Adjust the Timing Relationship of Machine Components
- 1:1 phase transmissions provide a full 0-360 degree range of position control.
- Economical motion control in a dependable, versatile mechanical design.
- Reduce costly downtime associated with trial and error start-ups and changeovers.
The Phase Variator is the economical timing mechanism used to adjust the position of various machine components-even while running. Installed between the driven machine and the process which requires timing, the Phase Variator provides a full 360 degree range of position control.
In normal operation, with the control knob stationary, the Phase Variator operates as a 1:1 phase transmission with input and output shafts rotating in the same direction. When a rotation is applied to the control knob, a differential action occurs between the input and output shafts allowing a machine operator to synchronize a production process.
This simple, positive timing device is ideal for more efficient machine set-ups and changeovers. The Phase Variator is the low cost answer to the timing challenges facing today’s machine designers.
Principle of Operation
The Phase Variator’s design is simple, yet unique. Each unit is comprised of the following major components: six chain sprockets, a piece of roller chain, a sliding yoke assembly and a control knob.
Sprockets A and B are keyed to the input and output shafts, allowing either to be used as the input. The other four sprockets serve as idlers. Idler sprockets C and D are mounted in a sliding yoke assembly which may be adjusted along its travel by rotating the control knob. An endless roller chain engages all six sprockets as shown in the diagram.
Assume that shaft A, and therefore sprocket A, are stationary. If the control knob is rotated in the counterclockwise direction, the yoke assembly will begin to travel downwards along the threaded control knob shaft. As a result, shaft B will change its position relative to shaft A, as the chain from sprocket C is taken up by sprocket D.
If shaft A is the input and the control knob is rotated in the clockwise direction, shaft B will then advance its position relative to shaft A. If shaft B is the input and the control knob is rotated in the clockwise direction, shaft A will retard its position relative to shaft B. In either direction, the yoke may reach the end of its travel and must then be reversed to make further phase adjustments.
The Phase Variator housing is made from cast aluminum. The input and output shafts are fabricated from steel and have a black oxide finish. The input/output shafts and all internal sprockets are supported by needle bearings with separate oil seals. The combination of the above features provides for a long, trouble-free life.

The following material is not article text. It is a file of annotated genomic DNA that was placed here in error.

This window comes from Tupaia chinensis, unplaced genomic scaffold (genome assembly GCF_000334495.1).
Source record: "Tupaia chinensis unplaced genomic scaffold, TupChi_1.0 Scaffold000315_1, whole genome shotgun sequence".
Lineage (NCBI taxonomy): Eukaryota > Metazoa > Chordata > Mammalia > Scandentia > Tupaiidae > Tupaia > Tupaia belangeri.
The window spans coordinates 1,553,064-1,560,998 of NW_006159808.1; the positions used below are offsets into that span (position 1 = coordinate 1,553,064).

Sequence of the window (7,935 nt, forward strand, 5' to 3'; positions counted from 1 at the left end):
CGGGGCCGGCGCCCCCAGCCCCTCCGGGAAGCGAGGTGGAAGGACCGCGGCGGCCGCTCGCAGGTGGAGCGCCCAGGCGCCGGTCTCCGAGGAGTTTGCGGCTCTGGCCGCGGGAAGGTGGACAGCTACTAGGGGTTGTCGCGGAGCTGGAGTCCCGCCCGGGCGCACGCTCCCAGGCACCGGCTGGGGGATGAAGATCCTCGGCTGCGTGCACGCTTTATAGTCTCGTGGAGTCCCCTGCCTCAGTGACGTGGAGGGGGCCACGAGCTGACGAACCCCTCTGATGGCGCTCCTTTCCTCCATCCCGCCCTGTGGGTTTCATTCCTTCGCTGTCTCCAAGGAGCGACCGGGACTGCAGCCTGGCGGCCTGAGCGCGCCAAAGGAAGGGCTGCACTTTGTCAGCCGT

The control knob has an internal thread and engages a centrally located thread shaft which is pinned to the sliding yoke assembly. Rotation of the knob thereby raises and lowers the yoke.
The control knob ratio is 36:1. That is, one full turn of the control knob produces a 10° change in the rotational location of the output shaft relative to the input shaft. See principle of operation for position adjustment directions.
If chain wear becomes excessive, the chain may be tensioned without disassembling the unit. The control knob must be rotated until the sliding yoke assembly is at the bottom of its travel. Next, remove the two allen head screws located on the bottom of the housing, exposing the adjusting screws in the base of the yoke assembly. The equal tightening of these screws increases chain tension. After adjustment, the shafts should turn freely with no appreciable backlash.
All Phase Variators are shipped from the factory with a multiple purpose grease lubricant. Although all working parts are well protected, repacking of the bearings may be required in severe operating environments.
The standard Phase Variator configuration has both the input and output shafts extending from the front face of the housing. When the Phase Variator is to be driven by sprockets or pulleys, it is sometimes necessary to use drive gears that are larger than the I/O shaft center distance will allow. As a result, it may be necessary to specify the Phase Variator with one of the shafts reversed. Both right-hand and left-hand shaft reverses are available from the factory.
All models have (4) mounting holes located in each corner of the housing. Using these mounting holes and the mounting bolts supplied with each unit, the Phase Variator may be either face or back mounted in any position.
When ordering a Phase Variator, it is important to:
- Choose the appropriate size based on required operating torques and speeds. The “E” Stop or maximum torque condition, must be considered when sizing the unit.
- Choose the appropriate shaft configuration: standard, right-hand reverse or left-hand reverse.
Torque Versus RPM
|PV 25||PV 35-2||PV 40-2|
|Torque @ 50 RPM (lb-in)||63||343||793|
|HP @ 50 RPM||.05||.27||.63|
|Torque @ 500 RPM (lb-in)||46||26||627|
|HP @ 500 RPM||.37||2.11||5|
|Torque @ 1200 RPM (lb-in)||42||244||576|
|HP @ 1200 RPM||.81||4.64||11|
|Torque @ 1800 RPM (lb-in)||40||234||533|
|HP @ 1800 RPM||1.16||6.68||15.23|
Torque raitings are in inch pounds and are based on the use of six 17 tooth sprockets. Model number indicates the standard A.S.A. chain size used in the Phase Variator.
-2 indicates double strand chain.
All dimensions and specifications are subject to change without notice.
All units are available with one shaft reversed. Both left-hand and right-hand reverses are available from the factory. Schematic represents a typical left-hand reverse shaft configuration.
|C||2 1/4||3 1/4||5|
|D||1 1/4||1 3/4||2 3/4|
|F||2 1/2||4 1/4||5 1/2|
|G||4 1/4||7 1/4||9 3/4|
|H||7 1/4||11||14 3/4|
|J||1 3/4||2 1/2||3|
|N||1 1/4||2||2 3/4|
|O||1 1/4||2||2 3/4|